-The Bruins lead the NHL in goals for (126) and are second in goals against (77, Minnesota 76).

-The Bruins own the NHL’s third ranked power play overall (26.6%). They also have the best power play in the league at home (36.1%)
-Marc Savard ranks tied for fourth in the league in points with 40 (E. Malkin, PIT 58)

-Phil Kessel ranks fourth in the league in goals scored with 21 (J. Carter, PHI 26)

-Marc Savard ranks fourth in the league in assists with 29 (E. Malkin, PIT 43)
-Marc Savard ranks second in the league in plus/minus with a +21 (E. Malkin, +22) while Blake Wheeler and David Krejci are tied for fourth at +19.

Hunwick is second among NHL rookies in +/1 this season. The player he's trailing? Why it's Blake Wheeler, of course.

Hunwick is second among NHL rookies in +/1 this season. The player he's trailing? Why it's Blake Wheeler, of course.

-Blake Wheeler ranks fifth among rookies in points with 20 (D. Brassard, CBJ 25), tied for third in goals scored with11 (M. Grabovski, TOR 12) and first in plus/minus

-Matt Hunwick ranks fifth among rookies in assists with 11 (K. Versteeg, CHI 17) and second in plus/minus with +13 (B. Wheeler, BOS +18)

-Manny Fernandez ranks thrid in Goals Against Average with a 2.09 mark (S. Mason, CBJ 1.98)

-Tim Thomas ranks second in Goals Against Average with a 2.04 mark, second in Save Percentage (.935%) behind Craig Anderson (.940%) and second in shutouts with 3 (R. Luongo, VAN 5).

That’s it for now, but come back to Pucks with Haggs shortly and I’m going to have a little post-Christmas Wish list for each member of the Boston Bruins over the final 48 games of the NHL regular season — and then, of course, the playoffs.

Read More: Blake Wheeler, Boston Bruins, David Krejci, Dennis Wideman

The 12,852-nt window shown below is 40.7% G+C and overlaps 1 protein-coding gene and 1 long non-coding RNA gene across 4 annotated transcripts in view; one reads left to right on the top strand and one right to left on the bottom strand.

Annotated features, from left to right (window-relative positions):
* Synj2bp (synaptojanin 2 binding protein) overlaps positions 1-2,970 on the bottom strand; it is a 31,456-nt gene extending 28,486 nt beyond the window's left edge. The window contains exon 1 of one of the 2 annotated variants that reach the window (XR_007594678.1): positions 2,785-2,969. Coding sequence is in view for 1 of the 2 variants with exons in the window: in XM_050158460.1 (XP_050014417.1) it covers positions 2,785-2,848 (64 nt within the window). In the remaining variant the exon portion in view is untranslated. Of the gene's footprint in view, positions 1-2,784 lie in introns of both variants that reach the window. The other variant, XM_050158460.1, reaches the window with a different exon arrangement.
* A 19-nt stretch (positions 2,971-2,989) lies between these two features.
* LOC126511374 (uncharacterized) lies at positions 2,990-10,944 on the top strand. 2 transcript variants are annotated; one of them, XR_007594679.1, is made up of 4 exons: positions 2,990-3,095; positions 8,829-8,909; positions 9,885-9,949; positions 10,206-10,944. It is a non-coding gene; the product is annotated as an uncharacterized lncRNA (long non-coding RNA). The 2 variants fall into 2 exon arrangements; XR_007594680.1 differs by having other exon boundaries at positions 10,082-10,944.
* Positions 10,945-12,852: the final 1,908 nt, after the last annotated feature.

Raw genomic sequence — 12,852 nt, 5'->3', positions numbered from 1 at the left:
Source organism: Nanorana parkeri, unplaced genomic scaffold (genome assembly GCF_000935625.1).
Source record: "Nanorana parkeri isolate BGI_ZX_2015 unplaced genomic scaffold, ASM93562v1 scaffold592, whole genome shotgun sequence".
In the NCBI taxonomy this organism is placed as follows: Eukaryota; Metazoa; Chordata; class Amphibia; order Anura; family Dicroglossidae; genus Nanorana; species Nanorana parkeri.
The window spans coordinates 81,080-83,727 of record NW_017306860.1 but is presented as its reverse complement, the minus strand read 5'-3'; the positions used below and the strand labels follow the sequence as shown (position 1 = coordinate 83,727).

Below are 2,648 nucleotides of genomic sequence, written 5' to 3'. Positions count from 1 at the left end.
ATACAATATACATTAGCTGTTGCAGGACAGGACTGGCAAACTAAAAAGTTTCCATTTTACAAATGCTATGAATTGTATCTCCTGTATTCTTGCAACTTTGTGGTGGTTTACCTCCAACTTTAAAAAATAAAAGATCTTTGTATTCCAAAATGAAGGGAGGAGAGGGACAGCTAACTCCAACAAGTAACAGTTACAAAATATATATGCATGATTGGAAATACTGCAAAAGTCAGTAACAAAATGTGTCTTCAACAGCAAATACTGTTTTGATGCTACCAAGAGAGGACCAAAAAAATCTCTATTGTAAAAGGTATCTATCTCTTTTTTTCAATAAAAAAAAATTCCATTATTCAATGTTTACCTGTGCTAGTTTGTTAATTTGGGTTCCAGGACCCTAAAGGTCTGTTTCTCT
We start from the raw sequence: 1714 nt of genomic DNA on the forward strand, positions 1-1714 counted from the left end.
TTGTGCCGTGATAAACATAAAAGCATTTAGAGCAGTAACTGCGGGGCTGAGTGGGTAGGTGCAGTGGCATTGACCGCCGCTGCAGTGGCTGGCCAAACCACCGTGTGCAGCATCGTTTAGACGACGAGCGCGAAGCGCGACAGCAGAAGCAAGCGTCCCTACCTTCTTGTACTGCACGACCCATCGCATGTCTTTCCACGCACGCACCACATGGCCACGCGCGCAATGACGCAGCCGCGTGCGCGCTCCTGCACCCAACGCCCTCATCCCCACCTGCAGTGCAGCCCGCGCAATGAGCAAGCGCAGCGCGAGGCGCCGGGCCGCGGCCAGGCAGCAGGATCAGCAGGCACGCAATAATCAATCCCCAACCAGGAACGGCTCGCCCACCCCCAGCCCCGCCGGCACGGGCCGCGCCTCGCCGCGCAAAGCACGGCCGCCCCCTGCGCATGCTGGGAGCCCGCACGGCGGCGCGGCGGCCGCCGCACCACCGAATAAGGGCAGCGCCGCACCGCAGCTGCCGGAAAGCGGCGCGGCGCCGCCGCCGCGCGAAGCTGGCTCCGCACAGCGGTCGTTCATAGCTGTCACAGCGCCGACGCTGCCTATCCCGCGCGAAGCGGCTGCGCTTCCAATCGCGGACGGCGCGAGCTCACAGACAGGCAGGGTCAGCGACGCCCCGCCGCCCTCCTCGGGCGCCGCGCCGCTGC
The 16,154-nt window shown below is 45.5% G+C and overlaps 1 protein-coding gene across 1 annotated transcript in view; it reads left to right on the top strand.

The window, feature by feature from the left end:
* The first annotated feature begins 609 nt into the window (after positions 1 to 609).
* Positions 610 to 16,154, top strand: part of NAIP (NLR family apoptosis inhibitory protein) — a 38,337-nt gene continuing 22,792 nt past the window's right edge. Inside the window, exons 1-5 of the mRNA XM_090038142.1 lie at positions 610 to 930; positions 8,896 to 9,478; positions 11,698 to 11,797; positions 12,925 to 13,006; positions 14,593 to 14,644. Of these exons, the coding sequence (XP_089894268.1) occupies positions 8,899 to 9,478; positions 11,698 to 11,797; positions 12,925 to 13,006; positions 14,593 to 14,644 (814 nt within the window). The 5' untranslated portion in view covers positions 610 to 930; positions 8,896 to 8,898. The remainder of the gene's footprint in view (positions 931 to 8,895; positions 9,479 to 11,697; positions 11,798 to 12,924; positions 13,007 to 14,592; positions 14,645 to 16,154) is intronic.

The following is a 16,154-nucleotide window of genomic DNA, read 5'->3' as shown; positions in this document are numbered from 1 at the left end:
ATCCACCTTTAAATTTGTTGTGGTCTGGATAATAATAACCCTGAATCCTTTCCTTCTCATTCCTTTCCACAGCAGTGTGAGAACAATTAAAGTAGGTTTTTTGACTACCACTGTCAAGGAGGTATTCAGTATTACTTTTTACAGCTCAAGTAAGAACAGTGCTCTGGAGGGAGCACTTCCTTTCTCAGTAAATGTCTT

Kessel on the Big Show 12.18.08 at 11:21 am ET
By   |  No Comments

Among a team of young Bruins breathing life into a previously moribund franchise, Phil Kessel has been the brightest constellation in the Bruins hockey universe. The 21-year-old winger has become a dynamic scoring force in his third year in the league, and has paired with Marc Savard to become one of the top scoring duos in the NHL this season. People keep looking for a specific turning point for Kessel, and he surely has stepped up his intensity and two-way play. But don’t overlook that this is the first time in his NHL career that young Kessel has played an extended amount of time with a legit playmaker in Marc Savard at the center position.

Kessel keeps on doing that biscuit/basket thing...

Kessel keeps on doing that biscuit/basket thing...

They had always played together in short bursts through their careers in Boston, but this 30 game stretch is the longest period of time that their two intertwining skills have been married on the frozen sheet. (Just look at last season’s early box scores when Savard was skating with Peter Schaefer and Brandon Bochenski…my how times have changed.)

Kessel was recently named the Top Star in last week’s NHL Three Stars competition, and was a guest of WEEI’s Big Show yesterday afternoon. Here’s the transcript:

What’s the difference? What light went on? PK: You know, I don’t know. I think I’m getting some better chances skating with Savard and Lucic. You play with those two and we have pretty good chemistry together. They find me in good spots and I’m getting some good chances.

It’s got to be reassuring that Lucic is one of the top policeman in the league right now and he can also put the puck in the net. PK: Obviously it’s nice and he clears a lot of room for me and Savvy out there. He’s a skilled player too and he can really make things happen out there.

What’s it like being a Bruin now as opposed to two years ago? PK: It’s way different. My first year you could really just tell there wasn’t as much support for the Bruins. You would go to the games and there weren’t as many fans. It’s way different now. There’s much more hype now. We’re getting big crowds and people are into it, and it feels much different to be a Bruin right now.

What has Claude Julien meant to you personally? PK: Well, ah I think he’s helped me mature as a hockey player and helped my two-way game improve. He always tells me that if you play good defense then the offense will come.

You guys have an 11 game win streak at home. How much do you feed off playing at a full house? PK: It’s been a big factor when it’s a packed house and the fans are excited and loud. We get fired up and want to play that much harder to get a win in our own building.